And if you do find yourself about to wipe out, there is a “good way” to fall, according to Harvey.

“If you have any control over it, keep your legs together,” he says, to help prevent twisting of the knees that can tear ligaments.

While knee injuries are the most common on the slopes, head injuries are the most dangerous. That’s why experts recommend helmets to protect the head in the event of a collision with a tree or another skier.

“I applaud ski instructors who are trying to set an example on the slopes by wearing helmets,” says Goitz. “In the past, it wasn’t a cool thing.”

When you’re on the mountain, experts advise following these safety tips:

Ski with a partner, so the two of you can look out for each other.

Stay on marked trails.

Always be on the lookout for rocks, trees and ice patches in your path and other skiers who may be headed your way.

Rest when you’re tired to avoid injuries.

Ski within your abilities. “Once you’re out of control, you run the risk of hurting yourself as well as someone else,” says Goitz.

No pain, no gain?
Question:  If I don’t get a little sore from strength training, am I doing something wrong?

Answer: Muscle soreness is not an indicator of a “good” workout, says Steve Zawrotny, a spokesperson for the National Strength and Conditioning Association and a personal trainer in Pauls Valley, Okla.

Whether you get sore after your workout depends largely on whether you’ve just started a weight-training regimen, he says. If you’re working muscles that haven’t been worked much before, it’s reasonable to expect some discomfort — minor aches — afterward.

“It’s perfectly normal early on,” he says.

But beyond the first few weeks or so, that soreness should diminish considerably as your muscles adjust to the new activity, according to Zawrotny.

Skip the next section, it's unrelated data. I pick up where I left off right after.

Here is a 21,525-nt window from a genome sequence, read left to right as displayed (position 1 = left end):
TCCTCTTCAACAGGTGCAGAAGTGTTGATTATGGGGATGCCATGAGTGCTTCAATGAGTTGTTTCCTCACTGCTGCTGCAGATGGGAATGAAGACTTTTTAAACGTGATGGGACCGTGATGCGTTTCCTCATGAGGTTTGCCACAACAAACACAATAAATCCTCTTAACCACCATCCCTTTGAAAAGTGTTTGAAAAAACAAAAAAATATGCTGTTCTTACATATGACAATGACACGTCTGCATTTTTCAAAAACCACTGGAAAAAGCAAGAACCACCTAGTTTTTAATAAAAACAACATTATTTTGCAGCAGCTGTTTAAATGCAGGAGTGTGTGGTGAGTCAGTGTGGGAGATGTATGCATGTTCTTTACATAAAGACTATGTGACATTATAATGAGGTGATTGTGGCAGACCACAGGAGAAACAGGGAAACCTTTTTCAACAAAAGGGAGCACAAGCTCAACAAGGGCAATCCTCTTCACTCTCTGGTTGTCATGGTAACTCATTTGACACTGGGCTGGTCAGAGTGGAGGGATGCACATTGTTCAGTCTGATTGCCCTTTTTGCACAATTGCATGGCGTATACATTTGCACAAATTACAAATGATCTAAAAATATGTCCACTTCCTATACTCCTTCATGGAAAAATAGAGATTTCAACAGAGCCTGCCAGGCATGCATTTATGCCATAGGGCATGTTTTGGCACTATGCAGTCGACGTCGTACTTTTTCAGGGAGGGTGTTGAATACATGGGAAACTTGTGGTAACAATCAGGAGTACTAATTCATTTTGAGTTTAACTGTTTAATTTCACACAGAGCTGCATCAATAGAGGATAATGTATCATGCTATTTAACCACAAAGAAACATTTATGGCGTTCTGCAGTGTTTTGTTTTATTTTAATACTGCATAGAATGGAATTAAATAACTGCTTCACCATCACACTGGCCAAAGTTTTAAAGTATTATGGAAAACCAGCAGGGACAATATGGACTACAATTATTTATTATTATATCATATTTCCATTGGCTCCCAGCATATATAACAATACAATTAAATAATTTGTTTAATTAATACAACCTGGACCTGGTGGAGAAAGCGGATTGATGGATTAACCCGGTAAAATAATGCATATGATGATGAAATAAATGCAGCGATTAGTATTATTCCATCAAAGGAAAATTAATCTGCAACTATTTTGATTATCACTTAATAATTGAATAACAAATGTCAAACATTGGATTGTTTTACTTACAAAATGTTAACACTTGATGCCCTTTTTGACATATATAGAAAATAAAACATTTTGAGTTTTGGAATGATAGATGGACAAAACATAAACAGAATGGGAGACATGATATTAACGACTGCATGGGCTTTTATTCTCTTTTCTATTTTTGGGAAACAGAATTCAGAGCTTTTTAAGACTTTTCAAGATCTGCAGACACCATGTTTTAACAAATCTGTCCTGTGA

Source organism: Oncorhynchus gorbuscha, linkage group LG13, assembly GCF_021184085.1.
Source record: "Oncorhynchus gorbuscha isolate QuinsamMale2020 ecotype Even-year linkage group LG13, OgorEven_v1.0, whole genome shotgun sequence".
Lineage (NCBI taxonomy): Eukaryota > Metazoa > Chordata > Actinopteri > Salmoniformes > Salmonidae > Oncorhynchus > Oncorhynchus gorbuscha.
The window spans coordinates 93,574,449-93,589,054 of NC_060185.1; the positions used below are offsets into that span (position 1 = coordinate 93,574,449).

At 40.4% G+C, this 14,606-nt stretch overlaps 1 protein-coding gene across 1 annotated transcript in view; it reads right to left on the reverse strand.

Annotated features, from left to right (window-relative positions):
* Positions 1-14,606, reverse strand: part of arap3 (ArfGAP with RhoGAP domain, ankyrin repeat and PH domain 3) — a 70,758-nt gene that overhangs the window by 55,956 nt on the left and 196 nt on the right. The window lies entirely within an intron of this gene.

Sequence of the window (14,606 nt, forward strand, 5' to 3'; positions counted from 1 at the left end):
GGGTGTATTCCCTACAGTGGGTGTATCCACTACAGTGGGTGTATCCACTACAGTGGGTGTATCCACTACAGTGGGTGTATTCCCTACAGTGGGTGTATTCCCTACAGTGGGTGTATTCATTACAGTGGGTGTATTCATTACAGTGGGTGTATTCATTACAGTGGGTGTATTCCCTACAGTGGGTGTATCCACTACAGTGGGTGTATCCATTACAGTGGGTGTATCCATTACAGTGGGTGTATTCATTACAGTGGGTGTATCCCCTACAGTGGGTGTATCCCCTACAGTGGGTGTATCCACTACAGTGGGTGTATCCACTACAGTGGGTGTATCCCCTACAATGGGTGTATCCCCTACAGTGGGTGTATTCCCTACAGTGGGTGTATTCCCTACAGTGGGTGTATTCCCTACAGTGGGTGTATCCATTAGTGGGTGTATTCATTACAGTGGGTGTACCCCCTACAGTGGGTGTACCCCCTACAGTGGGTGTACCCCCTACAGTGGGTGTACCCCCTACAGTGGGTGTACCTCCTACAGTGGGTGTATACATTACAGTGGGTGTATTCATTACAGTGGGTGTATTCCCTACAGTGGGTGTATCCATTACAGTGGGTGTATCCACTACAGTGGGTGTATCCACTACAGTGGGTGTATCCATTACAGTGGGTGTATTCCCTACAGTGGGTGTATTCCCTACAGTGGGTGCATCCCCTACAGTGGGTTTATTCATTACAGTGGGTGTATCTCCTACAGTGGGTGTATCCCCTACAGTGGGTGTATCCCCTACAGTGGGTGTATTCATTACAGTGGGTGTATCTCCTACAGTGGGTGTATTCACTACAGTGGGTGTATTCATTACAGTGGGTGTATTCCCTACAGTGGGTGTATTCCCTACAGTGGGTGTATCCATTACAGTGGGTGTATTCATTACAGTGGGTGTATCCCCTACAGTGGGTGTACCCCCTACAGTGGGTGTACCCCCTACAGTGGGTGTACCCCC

However, anytime you switch routines — adding more weight or repetitions, for instance — you also may experience some soreness afterward because you are working your muscles in new and challenging ways.

Any pain should dissipate within 24 to 48 hours, he says. In the meantime, don’t train those muscles but rather let them rest and recover.

To help minimize soreness after a workout, he recommends a “good warm-down” such as 10 to 15 minutes of cardiovascular exercise like biking or jogging plus some stretching.

And if post-workout pain persists longer than two days or is so great it interferes with typical activities, you may have a more serious injury that warrants medical attention.

So if going for the after-burn isn’t the right way to gauge your weight workout, what is?

Zawrotny advises monitoring your progress over time to see if you’re meeting your goals. Is your regimen still challenging or has it become a breeze? Are you continuing to make gains in your strength or tone? If you’re no longer getting the desired results, he says, consider ratcheting things up by adding new exercises, more weights or reps, or shorter rest periods between sets.